Why the Bearded Vulture’s Diet Is the Strangest of All Birds

Bearded Vulture

Bearded VultureA bearded vulture swallows a large bone. By Francesco Veronesi from Italy [CC BY-SA 2.0]via Wikimedia CommonsWant to know more about birds? Subscribe to our newsletterlots of bird watching tips, news and much more!

In the Since You Asked column in every issue of BirdWatching, editor-in-chief Julie Craves answers readers’ questions about birds and their behavior. Here’s a question from our June 2018 issue.

Which bird has the strangest or most specialized diet? —Alex Nelson, Denver, Colorado

I will give this distinction to the Bearded Vulture, or Vulture (Bearded Vulture). This enormous Old World vulture, which can weigh more than 13 pounds, feeds almost exclusively on bones. It not only consumes the marrow but also whole bones. Small ones are eaten whole, while larger ones are removed from a carcass and dropped from a great height to break open. Vultures have highly acidic stomach juices and a long intestinal tract that help them digest their unique diet.

The name Lammergeier reflects the myth that “the bird killed lambs and sometimes even small children,” according to the Vulture Conservation Foundation. “Bearded vultures were fanatically hunted and, in the Alps, there was even a bounty for each animal killed.” The species was once found in mountainous areas of southern Europe, but the foundation now reports that it is only present “in the Pyrenees (around 100 breeding pairs), Corsica (8 pairs), Crete (9 to 10 breeding pairs) and in a reintroduced region. Alpine population (20 breeding pairs).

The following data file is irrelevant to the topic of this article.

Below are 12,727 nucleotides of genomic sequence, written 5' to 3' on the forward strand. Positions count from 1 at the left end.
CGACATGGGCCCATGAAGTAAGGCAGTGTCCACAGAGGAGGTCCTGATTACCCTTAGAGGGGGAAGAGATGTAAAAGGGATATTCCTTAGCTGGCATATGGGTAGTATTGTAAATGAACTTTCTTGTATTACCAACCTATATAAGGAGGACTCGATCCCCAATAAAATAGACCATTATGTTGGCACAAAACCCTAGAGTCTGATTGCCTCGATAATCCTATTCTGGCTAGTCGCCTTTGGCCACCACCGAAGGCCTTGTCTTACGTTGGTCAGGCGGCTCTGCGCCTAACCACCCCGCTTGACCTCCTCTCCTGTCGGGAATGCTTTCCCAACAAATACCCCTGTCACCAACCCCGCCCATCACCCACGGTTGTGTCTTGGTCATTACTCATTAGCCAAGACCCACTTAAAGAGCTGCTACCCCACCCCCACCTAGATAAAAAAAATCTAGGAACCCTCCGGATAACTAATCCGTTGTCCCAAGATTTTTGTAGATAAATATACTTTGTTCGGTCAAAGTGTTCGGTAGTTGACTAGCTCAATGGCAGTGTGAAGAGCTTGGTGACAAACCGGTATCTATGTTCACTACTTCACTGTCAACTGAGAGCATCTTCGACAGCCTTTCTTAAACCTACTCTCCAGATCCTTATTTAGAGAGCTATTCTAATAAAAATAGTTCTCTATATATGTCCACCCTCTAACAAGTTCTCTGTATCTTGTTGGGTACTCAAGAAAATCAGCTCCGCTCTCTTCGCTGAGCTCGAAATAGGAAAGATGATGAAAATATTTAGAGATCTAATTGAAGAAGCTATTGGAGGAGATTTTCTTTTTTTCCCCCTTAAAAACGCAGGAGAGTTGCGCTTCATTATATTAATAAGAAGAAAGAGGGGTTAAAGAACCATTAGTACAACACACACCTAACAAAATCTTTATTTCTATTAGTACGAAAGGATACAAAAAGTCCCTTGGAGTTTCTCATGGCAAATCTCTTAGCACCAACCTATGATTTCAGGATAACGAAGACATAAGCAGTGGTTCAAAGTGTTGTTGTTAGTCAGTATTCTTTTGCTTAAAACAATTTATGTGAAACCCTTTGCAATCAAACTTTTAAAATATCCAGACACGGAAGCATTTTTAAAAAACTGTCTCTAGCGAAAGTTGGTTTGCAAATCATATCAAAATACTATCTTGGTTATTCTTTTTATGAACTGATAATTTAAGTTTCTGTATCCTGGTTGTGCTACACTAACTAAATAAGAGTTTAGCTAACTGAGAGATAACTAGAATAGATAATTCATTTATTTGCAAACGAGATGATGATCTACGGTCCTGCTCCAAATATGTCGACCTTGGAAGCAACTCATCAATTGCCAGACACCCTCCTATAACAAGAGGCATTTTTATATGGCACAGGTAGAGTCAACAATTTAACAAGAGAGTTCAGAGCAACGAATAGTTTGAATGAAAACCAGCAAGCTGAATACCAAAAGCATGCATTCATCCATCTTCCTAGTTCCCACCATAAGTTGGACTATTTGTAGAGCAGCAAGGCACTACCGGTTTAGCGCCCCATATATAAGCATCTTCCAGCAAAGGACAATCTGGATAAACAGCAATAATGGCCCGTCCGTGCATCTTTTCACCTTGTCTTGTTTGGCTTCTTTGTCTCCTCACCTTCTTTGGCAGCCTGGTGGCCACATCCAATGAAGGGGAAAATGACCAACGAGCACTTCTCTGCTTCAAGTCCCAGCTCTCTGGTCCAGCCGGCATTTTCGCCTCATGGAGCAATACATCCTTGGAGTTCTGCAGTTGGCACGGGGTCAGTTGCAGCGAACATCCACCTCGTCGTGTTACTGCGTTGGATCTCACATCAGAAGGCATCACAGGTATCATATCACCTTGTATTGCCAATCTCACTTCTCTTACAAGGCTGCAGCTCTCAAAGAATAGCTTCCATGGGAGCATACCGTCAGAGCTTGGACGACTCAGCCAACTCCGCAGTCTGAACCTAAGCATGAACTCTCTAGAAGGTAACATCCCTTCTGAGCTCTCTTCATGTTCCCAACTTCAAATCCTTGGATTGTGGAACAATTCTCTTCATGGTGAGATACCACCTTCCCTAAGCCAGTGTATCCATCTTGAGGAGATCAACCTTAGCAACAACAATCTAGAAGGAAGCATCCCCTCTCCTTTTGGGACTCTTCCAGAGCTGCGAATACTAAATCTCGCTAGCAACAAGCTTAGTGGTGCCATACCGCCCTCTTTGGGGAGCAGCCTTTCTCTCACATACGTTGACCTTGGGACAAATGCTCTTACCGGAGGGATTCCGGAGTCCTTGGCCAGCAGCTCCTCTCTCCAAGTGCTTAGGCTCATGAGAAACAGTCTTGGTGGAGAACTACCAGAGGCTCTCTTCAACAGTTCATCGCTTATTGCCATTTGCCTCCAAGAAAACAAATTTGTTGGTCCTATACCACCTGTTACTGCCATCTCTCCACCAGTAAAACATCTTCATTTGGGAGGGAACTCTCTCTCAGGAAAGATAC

About Julie Craves

Julie-Craves-120Julie is a supervisor of avian research at the Red River Bird Observatory at the University of Michigan in Dearborn and a research associate at the university’s Center for Environmental Interpretation. She writes about her research on the blog Net resultsand she manages the website Coffee and conservationa comprehensive resource on the origin of coffee and its impact on wild birds.

See also  How to Control Mottled Lanterns Without Harming Birds

Read the other questions Julie answered in “Since You Asked.”

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